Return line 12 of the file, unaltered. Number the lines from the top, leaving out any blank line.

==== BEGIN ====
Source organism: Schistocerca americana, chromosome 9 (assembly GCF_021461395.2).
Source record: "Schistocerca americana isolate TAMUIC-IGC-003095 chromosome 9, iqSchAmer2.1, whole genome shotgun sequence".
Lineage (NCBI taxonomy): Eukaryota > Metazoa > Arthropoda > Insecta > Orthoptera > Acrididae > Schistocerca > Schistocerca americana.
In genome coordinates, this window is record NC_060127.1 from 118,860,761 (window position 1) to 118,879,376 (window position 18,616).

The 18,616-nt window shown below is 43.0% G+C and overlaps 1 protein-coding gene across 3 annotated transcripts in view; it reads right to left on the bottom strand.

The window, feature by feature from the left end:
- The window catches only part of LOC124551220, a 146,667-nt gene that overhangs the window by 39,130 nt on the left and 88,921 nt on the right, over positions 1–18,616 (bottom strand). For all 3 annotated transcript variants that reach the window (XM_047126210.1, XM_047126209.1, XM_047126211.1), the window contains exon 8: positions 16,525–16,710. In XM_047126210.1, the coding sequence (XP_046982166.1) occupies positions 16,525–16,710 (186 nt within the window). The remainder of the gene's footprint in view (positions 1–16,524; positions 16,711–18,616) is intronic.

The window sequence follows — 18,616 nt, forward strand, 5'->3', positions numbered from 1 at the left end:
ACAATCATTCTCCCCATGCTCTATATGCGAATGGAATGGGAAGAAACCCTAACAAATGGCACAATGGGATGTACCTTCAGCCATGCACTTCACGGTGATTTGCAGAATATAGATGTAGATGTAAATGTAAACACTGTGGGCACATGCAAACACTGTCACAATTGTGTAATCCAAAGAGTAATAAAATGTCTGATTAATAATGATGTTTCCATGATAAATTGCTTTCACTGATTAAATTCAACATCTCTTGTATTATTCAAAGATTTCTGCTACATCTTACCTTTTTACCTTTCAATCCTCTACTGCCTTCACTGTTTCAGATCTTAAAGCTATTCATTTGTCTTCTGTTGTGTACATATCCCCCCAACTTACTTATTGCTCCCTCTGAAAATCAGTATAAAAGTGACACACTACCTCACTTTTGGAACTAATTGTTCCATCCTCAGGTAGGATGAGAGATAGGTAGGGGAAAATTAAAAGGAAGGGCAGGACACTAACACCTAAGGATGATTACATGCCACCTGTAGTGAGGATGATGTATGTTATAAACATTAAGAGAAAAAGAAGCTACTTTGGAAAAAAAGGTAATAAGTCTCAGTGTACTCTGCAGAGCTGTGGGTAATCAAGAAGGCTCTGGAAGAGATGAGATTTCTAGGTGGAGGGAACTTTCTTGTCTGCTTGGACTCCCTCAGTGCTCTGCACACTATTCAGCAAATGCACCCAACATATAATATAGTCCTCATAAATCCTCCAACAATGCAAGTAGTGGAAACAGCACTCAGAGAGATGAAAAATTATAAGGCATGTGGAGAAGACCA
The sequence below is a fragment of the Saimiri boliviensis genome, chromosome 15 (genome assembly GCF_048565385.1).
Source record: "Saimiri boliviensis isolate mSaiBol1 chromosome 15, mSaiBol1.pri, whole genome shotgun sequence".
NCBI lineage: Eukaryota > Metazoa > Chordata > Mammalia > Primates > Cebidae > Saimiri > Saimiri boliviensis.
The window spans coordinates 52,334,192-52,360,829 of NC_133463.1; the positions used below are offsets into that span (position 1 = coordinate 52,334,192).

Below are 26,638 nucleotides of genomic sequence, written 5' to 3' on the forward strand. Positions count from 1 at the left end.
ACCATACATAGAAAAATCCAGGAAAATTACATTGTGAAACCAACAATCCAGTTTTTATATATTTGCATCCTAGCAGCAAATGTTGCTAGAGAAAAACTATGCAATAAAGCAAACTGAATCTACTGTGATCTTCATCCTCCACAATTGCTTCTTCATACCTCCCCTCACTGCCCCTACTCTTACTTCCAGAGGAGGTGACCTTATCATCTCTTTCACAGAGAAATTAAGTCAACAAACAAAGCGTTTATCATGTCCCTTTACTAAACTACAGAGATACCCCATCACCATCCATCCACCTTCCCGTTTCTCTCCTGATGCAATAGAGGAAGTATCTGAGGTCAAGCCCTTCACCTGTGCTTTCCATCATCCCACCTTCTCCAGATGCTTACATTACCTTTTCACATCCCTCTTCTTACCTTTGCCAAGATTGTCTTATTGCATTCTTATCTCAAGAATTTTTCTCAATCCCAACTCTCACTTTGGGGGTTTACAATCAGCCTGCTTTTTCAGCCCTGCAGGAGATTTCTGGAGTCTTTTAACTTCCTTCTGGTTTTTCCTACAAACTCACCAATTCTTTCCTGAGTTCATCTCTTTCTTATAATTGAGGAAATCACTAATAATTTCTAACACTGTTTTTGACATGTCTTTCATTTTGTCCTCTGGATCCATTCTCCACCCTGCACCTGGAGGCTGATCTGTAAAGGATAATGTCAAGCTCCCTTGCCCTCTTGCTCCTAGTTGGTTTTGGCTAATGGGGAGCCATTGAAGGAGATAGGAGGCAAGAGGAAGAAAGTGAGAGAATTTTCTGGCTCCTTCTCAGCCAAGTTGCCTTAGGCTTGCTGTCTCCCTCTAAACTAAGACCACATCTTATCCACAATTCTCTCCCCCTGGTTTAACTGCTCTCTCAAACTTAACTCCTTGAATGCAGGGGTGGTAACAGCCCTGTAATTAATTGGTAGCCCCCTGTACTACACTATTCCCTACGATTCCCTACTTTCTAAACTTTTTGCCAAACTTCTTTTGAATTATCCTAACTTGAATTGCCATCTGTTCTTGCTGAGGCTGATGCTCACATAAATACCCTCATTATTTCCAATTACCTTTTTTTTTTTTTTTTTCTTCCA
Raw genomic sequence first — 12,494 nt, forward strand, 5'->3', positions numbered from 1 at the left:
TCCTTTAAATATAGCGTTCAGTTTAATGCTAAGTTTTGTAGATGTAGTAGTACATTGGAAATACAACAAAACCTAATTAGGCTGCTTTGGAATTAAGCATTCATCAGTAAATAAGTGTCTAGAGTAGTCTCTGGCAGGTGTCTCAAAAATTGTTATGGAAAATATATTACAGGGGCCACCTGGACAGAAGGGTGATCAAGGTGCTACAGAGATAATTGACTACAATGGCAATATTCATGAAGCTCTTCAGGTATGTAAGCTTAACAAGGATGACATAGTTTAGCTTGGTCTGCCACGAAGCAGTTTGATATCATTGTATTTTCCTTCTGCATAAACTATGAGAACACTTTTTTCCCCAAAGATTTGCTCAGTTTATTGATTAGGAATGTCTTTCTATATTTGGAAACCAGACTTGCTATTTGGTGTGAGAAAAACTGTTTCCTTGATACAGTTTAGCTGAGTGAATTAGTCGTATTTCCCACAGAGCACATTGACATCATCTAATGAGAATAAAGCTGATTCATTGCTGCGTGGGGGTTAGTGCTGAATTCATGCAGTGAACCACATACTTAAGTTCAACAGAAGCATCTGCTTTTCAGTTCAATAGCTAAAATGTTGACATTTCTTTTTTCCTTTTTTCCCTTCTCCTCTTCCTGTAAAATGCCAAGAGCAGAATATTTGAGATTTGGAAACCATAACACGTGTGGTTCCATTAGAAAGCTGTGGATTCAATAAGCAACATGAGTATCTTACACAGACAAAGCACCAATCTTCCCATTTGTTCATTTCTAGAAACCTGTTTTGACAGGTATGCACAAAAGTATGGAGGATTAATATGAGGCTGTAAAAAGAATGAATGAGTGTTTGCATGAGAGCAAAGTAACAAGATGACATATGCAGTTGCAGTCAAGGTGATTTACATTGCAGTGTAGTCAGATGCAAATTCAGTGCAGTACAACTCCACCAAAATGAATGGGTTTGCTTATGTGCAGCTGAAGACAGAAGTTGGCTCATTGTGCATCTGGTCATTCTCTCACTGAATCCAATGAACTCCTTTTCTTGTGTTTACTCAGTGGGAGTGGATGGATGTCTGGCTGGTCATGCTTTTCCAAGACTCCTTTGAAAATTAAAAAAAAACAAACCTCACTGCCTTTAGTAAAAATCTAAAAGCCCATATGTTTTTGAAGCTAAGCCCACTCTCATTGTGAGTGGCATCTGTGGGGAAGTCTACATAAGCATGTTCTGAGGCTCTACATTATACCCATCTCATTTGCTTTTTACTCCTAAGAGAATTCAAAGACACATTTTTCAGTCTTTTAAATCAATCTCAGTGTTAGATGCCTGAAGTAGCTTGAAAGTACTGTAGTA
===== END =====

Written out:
NCBI lineage: Eukaryota > Metazoa > Chordata > Mammalia > Primates > Cebidae > Saimiri > Saimiri boliviensis.